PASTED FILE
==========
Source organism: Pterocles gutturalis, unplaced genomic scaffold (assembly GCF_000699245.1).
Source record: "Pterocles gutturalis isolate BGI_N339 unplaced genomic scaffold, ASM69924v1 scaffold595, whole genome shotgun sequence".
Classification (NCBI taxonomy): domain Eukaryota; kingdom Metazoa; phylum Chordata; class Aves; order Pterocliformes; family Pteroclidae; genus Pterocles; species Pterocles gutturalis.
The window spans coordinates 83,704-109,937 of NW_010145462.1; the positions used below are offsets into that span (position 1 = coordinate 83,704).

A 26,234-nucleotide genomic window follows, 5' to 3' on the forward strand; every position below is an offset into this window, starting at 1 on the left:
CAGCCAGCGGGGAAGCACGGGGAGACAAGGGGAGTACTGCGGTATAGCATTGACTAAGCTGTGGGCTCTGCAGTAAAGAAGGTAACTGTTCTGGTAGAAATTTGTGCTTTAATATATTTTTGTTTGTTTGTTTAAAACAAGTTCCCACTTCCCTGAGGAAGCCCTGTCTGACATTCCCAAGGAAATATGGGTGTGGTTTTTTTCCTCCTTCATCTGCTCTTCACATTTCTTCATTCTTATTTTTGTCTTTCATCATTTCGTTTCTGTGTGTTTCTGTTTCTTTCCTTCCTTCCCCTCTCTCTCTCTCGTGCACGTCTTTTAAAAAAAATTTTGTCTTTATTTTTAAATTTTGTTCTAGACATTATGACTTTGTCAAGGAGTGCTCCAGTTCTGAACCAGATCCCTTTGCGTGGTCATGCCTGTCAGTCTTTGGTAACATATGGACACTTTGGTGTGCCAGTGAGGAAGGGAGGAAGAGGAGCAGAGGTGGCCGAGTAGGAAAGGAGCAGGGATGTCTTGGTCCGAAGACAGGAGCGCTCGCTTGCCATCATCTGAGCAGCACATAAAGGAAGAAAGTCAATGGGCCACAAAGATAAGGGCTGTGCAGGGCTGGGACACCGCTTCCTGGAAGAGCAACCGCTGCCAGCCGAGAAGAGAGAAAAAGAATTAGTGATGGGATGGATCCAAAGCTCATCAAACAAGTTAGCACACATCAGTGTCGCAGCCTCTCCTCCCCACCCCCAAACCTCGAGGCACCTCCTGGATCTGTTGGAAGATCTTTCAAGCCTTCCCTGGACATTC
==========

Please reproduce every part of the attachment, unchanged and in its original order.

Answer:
Source organism: Pterocles gutturalis, unplaced genomic scaffold (assembly GCF_000699245.1).
Source record: "Pterocles gutturalis isolate BGI_N339 unplaced genomic scaffold, ASM69924v1 scaffold595, whole genome shotgun sequence".
Classification (NCBI taxonomy): domain Eukaryota; kingdom Metazoa; phylum Chordata; class Aves; order Pterocliformes; family Pteroclidae; genus Pterocles; species Pterocles gutturalis.
The window spans coordinates 83,704-109,937 of NW_010145462.1; the positions used below are offsets into that span (position 1 = coordinate 83,704).

A 26,234-nucleotide genomic window follows, 5' to 3' on the forward strand; every position below is an offset into this window, starting at 1 on the left:
CAGCCAGCGGGGAAGCACGGGGAGACAAGGGGAGTACTGCGGTATAGCATTGACTAAGCTGTGGGCTCTGCAGTAAAGAAGGTAACTGTTCTGGTAGAAATTTGTGCTTTAATATATTTTTGTTTGTTTGTTTAAAACAAGTTCCCACTTCCCTGAGGAAGCCCTGTCTGACATTCCCAAGGAAATATGGGTGTGGTTTTTTTCCTCCTTCATCTGCTCTTCACATTTCTTCATTCTTATTTTTGTCTTTCATCATTTCGTTTCTGTGTGTTTCTGTTTCTTTCCTTCCTTCCCCTCTCTCTCTCTCGTGCACGTCTTTTAAAAAAAATTTTGTCTTTATTTTTAAATTTTGTTCTAGACATTATGACTTTGTCAAGGAGTGCTCCAGTTCTGAACCAGATCCCTTTGCGTGGTCATGCCTGTCAGTCTTTGGTAACATATGGACACTTTGGTGTGCCAGTGAGGAAGGGAGGAAGAGGAGCAGAGGTGGCCGAGTAGGAAAGGAGCAGGGATGTCTTGGTCCGAAGACAGGAGCGCTCGCTTGCCATCATCTGAGCAGCACATAAAGGAAGAAAGTCAATGGGCCACAAAGATAAGGGCTGTGCAGGGCTGGGACACCGCTTCCTGGAAGAGCAACCGCTGCCAGCCGAGAAGAGAGAAAAAGAATTAGTGATGGGATGGATCCAAAGCTCATCAAACAAGTTAGCACACATCAGTGTCGCAGCCTCTCCTCCCCACCCCCAAACCTCGAGGCACCTCCTGGATCTGTTGGAAGATCTTTCAAGCCTTCCCTGGACATTC